Implant converts brain waves to speech
A decoder that can transform brain activity into speech has been presented in a study published in Nature. Many patients with neurological conditions that result in the loss of speech rely on communication devices that use brain–computer interfaces or non-verbal movements of the head or eyes to control a cursor to select letters to spell out words. However, this process is much slower than the normal rate of human speech. Researchers from the University of California San Francisco developed a method to synthesise a person’s speech using the brain signals that are related to the movements of their jaw, larynx, lips and tongue. First, they recorded cortical activity from the brains of five participants as they spoke several hundred sentences aloud. Using these recordings, the authors designed a system that is capable of decoding the brain signals responsible for individual movements of the vocal tract. They were then able to synthesise speech from the decoded movements. In trials of 101 sentences, listeners could readily identify and transcribe the synthesised speech. In separate tests, one participant was asked to speak sentences and then mime them, making the same articulatory movements without sound. Although synthesis performance of mimed speech was inferior to that of audible speech, the authors concluded that it was possible to decode features of speech that are never audibly spoken. In an accompanying editorial, authors commented that although the authors had achieved a compelling proof-of-concept, many challenges remained before the decoder could become a clinically viable speech brain–computer interface.
Hair stem cells may repair damaged brain cells in mice
A subset of the stem cells in hair follicles have the potential to regenerate the coating that insulates neurons in mice, according to US researchers published in PLOS Genetics. Hair and skin take on varying shades of red, brown, black and yellow due to the pigments produced by cells called melanocytes. Melanocytes originate embryonically from cells called neural crest cells, which are cells that can also give rise to neurons and their supporting glial cells. Previously, the researchers had identified two different pockets of stem cells that create melanocytes inside mature hair follicles. In the current study, they showed that the two groups of the melanocyte stem cells could be identified and separated based on whether they were coated in a glycoprotein called CD34 — a surface molecule that is present on other types of stem cells, including stem cells of the blood. Using hair follicles from mice, the researchers isolated the two populations of melanocyte stem cells and grew them in culture. They found that the cells carrying CD34 turn into glial cells. In the nervous system, glial cells coat neurons with a fatty insulation called myelin, which increases the speed at which nerve impulses can travel. Furthermore, the researchers discovered that the CD34-positive stem cells could regenerate myelin on neurons, both in cell cultures and when injected into mice carrying a genetic defect that prevents them from forming myelin sheaths. The new findings suggest that the pocket of CD34-positive melanocyte stem cells in the hair follicle retain some of their earlier abilities. If similar populations exist in human hair follicles, they could potentially be tapped to develop new treatments for nerve injuries and for demyelinating diseases, such as multiple sclerosis.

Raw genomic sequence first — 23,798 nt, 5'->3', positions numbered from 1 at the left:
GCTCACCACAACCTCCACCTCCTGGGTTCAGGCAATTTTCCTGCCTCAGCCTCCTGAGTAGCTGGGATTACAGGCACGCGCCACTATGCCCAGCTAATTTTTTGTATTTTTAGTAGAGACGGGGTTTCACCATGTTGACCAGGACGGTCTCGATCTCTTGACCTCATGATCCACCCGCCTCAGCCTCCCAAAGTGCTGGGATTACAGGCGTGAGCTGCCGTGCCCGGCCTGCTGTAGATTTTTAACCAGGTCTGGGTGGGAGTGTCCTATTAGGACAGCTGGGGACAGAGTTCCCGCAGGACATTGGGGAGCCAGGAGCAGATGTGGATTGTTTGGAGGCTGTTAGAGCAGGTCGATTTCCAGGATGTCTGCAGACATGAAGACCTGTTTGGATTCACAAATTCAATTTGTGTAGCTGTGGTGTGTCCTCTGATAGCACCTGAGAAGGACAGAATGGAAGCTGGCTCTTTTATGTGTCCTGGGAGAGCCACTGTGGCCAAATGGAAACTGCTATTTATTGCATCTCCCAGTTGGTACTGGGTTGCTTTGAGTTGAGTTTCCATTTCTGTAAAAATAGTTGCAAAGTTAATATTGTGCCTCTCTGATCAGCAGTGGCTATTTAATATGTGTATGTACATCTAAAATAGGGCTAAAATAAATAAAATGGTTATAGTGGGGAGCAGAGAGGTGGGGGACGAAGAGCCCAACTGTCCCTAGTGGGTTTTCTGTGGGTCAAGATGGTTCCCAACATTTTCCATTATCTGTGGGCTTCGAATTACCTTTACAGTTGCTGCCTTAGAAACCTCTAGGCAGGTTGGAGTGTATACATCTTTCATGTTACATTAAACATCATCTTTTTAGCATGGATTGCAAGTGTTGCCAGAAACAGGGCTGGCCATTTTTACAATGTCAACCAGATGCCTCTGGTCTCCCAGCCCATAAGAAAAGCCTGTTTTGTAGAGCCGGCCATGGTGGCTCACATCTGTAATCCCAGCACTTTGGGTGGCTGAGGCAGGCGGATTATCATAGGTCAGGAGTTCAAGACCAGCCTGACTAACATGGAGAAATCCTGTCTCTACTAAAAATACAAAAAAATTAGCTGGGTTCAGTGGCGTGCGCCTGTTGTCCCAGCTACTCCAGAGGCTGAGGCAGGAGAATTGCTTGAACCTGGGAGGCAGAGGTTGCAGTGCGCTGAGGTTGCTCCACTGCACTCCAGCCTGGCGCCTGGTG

Comfort food leads to more weight gain during stress
Researchers from the Eating Disorders Laboratory at the Garvan Institute of Medical Research have discovered in an animal model that a high calorie diet when combined with stress resulted in more weight gain than the same diet caused in a stress-free environment. In an article published in Cell Metabolism, the researchers revealed a molecular pathway in the brain, controlled by insulin, which drives the additional weight gain. They investigated different areas of the brain in mice. While food intake is mainly controlled by the hypothalamus, the amygdala processes emotional responses, including anxiety. At the centre of this weight gain, the scientists discovered, was a molecule called NPY, which the brain produces naturally in response to stress to stimulate eating in humans as well as mice. “We discovered that when we switched off the production of NPY in the amygdala, weight gain was reduced. Without NPY, the weight gain on a high fat diet with stress was the same as weight gain in the stress-free environment,” said the authors. “This shows a clear link between stress, obesity and NPY.” To understand what might control the NPY boost under stress, the scientists analysed the nerve cells that produced NPY in the amygdala and found they had receptors for insulin – one of the hormones that control our food intake. Under normal conditions, the body produces insulin just after a meal, which helps cells absorb glucose from the blood and sends a “stop eating” signal to the hypothalamus feeding centre of the brain. In the study, the scientists discovered that chronic stress alone raised the blood insulin levels only slightly, but in combination with a high calorie diet, the insulin levels were ten times higher than in mice that were stress-free and received a normal diet. The study showed that these prolonged, high levels of insulin in the amygdala caused the nerve cells to become desensitised to insulin, which stopped them from detecting insulin altogether. In turn, these desensitised nerve cells boosted their NPY levels, which both promoted eating and reduced the body’s normal response to burn energy through heat. While insulin imbalance is at the centre of a number of diseases, the study indicates that insulin has more widespread effects in the brain than previously thought.
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